In summary, our study characterized two transcripts of Sp-CFSH from the eyestalk ganglion of the mud crab S. paramamosain. It appears for the first time that CFSH has been reported to be highly expressed in male crustaceans; and the inhibitory effect of CFSH on AG has been demonstrated. Furthermore, our research suggests the existence of putative antagonism between CFSH and IAG in male S. paramamosain, which warrants future investigation.

Author Contributions

AL carried out the majority of the experiments and prepared the manuscript. JL and FL were involved in cDNA cloning, hybridization in situ, and statistical analysis. YH was involved in histological analysis, qRT-PCR analysis, data analysis, and GW was involved in the data analysis and preparation of the manuscript. HY designed the experiments, analyzed the results, and prepared the manuscript.


This study was supported by the National Natural Science Foundation of China (grant numbers 41476119 and 31772827) and the Xiamen Southern Oceanographic Center (grant number 14GZY56HJ26).

Conflict of Interest Statement

The authors declare that the research was conducted in the absence of any commercial or financial relationships that could be construed as a potential conflict of interest.


The authors would like to thank Dr. Chaoshu Zeng (James Cook University) for his assistance with English and the reviewers for their helpful suggestions on the manuscript.

Supplementary Material

The Supplementary Material for this article can be found online at:


  1. ^
  2. ^


Adkins-Regan, E. A. (2014). New hormone negates a default principle. Endocrinology 155, 10–11. doi: 10.1210/en.2013-2078

PubMed Abstract | CrossRef Full Text | Google Scholar

Aflalo, E. D., Hoang, T. T. T., Nguyen, V. H., Lam, Q., Nguyen, D. M., Trinh, Q. S., et al. (2006). A novel two-step procedure for mass production of all-male populations of the giant freshwater prawn Macrobrachium rosenbergii. Aquaculture 256, 468–478. doi: 10.1016/j.aquaculture.2006.01.035

CrossRef Full Text | Google Scholar

Barki, A., Karplus, I., Khalaila, I., Manor, R., and Sagi, A. (2003). Male-like behavioral patterns and physiological alterations induced by androgenic gland implantation in female crayfish. J. Exp. Biol. 206, 1791–1797. doi: 10.1242/jeb.00335

PubMed Abstract | CrossRef Full Text | Google Scholar

Ben-Rafael, Z., and Orvieto, R. (1992). Cytokines—involvement in reproduction. Fertil. Steril. 58, 1093–1099. doi: 10.1016/S0015-0282(16)55548-4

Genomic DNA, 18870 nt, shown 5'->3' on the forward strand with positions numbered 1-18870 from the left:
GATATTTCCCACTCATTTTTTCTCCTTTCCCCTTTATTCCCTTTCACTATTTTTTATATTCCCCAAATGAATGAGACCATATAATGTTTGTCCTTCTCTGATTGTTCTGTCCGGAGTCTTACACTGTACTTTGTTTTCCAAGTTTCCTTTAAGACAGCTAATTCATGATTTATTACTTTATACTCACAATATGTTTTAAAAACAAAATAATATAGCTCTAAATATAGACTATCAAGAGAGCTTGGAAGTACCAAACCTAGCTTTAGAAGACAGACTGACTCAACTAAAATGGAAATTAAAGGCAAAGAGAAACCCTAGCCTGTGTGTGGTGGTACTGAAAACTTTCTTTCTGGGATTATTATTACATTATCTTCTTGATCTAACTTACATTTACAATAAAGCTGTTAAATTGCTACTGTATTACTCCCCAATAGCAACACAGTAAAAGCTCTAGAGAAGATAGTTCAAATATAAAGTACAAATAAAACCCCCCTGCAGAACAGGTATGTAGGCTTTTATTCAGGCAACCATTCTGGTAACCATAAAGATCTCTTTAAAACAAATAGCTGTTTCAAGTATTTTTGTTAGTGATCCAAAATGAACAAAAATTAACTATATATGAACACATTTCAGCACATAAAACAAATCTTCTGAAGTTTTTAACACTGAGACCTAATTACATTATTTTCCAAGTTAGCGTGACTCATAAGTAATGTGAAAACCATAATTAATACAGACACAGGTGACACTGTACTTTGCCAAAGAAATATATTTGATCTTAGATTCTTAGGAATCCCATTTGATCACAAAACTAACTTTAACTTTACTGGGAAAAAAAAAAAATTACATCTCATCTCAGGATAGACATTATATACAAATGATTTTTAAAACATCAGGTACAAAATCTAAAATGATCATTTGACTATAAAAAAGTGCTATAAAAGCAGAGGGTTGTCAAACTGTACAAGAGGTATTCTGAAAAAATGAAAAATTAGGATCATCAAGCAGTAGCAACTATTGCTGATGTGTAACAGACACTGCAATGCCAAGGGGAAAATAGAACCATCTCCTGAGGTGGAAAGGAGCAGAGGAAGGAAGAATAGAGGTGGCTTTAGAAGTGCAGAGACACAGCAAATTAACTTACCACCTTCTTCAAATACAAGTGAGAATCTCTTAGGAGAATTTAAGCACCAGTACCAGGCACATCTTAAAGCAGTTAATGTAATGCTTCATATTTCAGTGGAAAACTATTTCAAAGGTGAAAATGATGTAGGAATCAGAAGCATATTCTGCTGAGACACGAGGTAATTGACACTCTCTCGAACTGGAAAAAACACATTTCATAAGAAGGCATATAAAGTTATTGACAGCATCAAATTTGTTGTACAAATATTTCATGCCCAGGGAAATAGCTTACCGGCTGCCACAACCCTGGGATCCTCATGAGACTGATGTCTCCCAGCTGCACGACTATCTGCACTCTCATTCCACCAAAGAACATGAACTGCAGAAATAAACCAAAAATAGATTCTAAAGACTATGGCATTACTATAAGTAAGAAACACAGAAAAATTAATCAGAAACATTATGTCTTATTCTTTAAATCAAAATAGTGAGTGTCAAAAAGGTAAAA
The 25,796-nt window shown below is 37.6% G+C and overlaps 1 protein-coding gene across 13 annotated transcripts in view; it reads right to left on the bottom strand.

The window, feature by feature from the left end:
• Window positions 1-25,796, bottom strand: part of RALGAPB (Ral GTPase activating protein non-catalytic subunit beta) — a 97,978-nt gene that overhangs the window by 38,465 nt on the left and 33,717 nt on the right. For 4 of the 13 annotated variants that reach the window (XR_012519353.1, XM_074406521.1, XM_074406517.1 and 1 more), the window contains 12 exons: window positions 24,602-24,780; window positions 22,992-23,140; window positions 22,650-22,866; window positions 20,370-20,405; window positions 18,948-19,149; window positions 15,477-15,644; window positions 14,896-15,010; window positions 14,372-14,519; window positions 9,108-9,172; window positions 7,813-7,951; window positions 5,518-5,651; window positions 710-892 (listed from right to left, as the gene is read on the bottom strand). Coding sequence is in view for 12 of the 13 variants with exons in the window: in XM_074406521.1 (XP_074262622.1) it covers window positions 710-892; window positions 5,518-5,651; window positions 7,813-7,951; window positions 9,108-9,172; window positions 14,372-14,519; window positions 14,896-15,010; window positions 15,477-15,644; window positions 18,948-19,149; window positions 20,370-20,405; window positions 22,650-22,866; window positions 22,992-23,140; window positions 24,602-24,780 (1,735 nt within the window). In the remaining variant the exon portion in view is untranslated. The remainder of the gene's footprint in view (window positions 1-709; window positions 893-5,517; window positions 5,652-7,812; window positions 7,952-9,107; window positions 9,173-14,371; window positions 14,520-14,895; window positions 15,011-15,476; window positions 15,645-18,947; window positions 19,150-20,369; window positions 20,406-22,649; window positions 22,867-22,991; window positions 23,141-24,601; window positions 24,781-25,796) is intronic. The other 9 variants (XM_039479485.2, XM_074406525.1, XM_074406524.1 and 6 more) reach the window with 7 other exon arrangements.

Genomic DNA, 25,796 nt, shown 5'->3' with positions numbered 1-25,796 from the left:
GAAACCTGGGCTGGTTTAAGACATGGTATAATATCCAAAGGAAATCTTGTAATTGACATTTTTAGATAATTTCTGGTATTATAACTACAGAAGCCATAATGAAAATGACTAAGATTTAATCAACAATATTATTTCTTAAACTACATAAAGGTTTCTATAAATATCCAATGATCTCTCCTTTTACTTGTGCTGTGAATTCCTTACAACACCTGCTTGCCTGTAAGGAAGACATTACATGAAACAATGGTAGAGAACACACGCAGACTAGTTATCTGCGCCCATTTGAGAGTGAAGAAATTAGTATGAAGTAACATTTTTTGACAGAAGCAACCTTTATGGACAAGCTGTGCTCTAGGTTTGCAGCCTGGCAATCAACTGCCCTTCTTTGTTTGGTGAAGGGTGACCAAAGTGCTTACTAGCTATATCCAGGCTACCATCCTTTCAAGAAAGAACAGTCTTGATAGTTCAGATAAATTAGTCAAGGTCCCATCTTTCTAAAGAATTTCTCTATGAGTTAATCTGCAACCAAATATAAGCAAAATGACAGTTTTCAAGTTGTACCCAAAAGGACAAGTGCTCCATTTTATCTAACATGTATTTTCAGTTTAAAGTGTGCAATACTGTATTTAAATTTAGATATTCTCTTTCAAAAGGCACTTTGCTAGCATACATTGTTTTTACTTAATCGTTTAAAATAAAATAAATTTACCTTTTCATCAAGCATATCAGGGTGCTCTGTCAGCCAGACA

CrossRef Full Text | Google Scholar

Campos-Ramos, R., Garza-Torres, R., Guerrero-Tortolero, D. A., Maeda-Martínez, A. M., and Obregón-Barboza, H. (2006). Environmental sex determination, external sex differentiation and structure of the androgenic gland in the Pacific white shrimp Litopenaeus vannamei (Boone). Aquacult. Res. 37, 1583–1593. doi: 10.1111/j.1365-2109.2006.01604.x

CrossRef Full Text | Google Scholar

Charniaux-Cotton, H. (1954). Discovery in, an amphipod crustacean (Orchestia gammarella) of an endocrine gland responsible for the differentiation of primary and secondary male sex characteristics. C. R. Hebd. Seances Acad. Sci. 239, 780–782.

PubMed Abstract | Google Scholar

Charniaux-Cotton, H. (1992). Arthropoda-Crustacea: sexual differentiation. Reprod. Biol. Invertebr. 5, 281-323.

Google Scholar

Chung, J. S. (2014). An insulin-like growth factor found in hepatopancreas implicates carbohydrate metabolism of the blue crab Callinectes sapidus. Gen. Comp. Endocrinol. 199, 56–64. doi: 10.1016/j.ygcen.2014.01.012

PubMed Abstract | CrossRef Full Text | Google Scholar

Chung, J. S., Manor, R., and Sagi, A. (2011). Cloning of an insulin-like androgenic gland factor (IAG) from the blue crab, Callinectes sapidus: implications for eyestalk regulation of IAG expression. Gen. Comp. Endocrinol. 173, 4–10. doi: 10.1016/j.ygcen.2011.04.017

PubMed Abstract | CrossRef Full Text | Google Scholar

Hoffman, D. L. (1968). Seasonal eyestalk inhibition on the androgenic glands of a protandric shrimp. Nature 218, 170–172. doi: 10.1038/218170a0

CrossRef Full Text | Google Scholar

Hughes, I. A. (2001). Minireview: sex differentiation. Endocrinology 142, 3281–3287. doi: 10.1210/endo.142.8.8406

PubMed Abstract | CrossRef Full Text | Google Scholar

Imjongjirak, C., Klinbunga, S., and Sittipraneed, S. (2005). Cloning, expression and genomic organization of genes encoding major royal jelly protein 1 and 2 of the honey bee (Apis cerana). J. Biochem. Mol. Biol. 38, 49–57. doi: 10.5483/bmbrep.2005.38.1.049

PubMed Abstract | CrossRef Full Text | Google Scholar

Katakura, Y. (1989). Endocrine and genetic control of sex differentiation in the malacostracan crustacea. Invertebr. Reprod. Dev. 16, 177–181. doi: 10.1080/07924259.1989.9672075

CrossRef Full Text | Google Scholar

Khalaila, I., Katz, T., Abdu, U., Yehezkel, G., and Sagi, A. (2001). Effects of implantation of hypertrophied androgenic glands on sexual characters and physiology of the reproductive system in the female red claw crayfish, Cherax quadricarinatus. Gen. Comp. Endocrinol. 121, 242–249. doi: 10.1006/gcen.2001.7607

PubMed Abstract | CrossRef Full Text | Google Scholar

Khalaila, I., Manor, R., Weil, S., Granot, Y., Keller, R., and Sagi, A. (2002). The eyestalk –androgenic gland– testis endocrine axis in the crayfish Cherax quadricarinatus. Gen. Comp. Endocrinol. 127, 147–156. doi: 10.1016/S0016-6480(02)00031-X

CrossRef Full Text | Google Scholar

Kumar, P., Monin, L., Castillo, P., Elsegeiny, W., Horne, W., Eddens, T., et al. (2016). Intestinal interleukin-17 receptor signaling mediates reciprocal control of the gut microbiota and autoimmune inflammation. Immunity 44, 659–671. doi: 10.1016/j.immuni.2016.02.007

PubMed Abstract | CrossRef Full Text | Google Scholar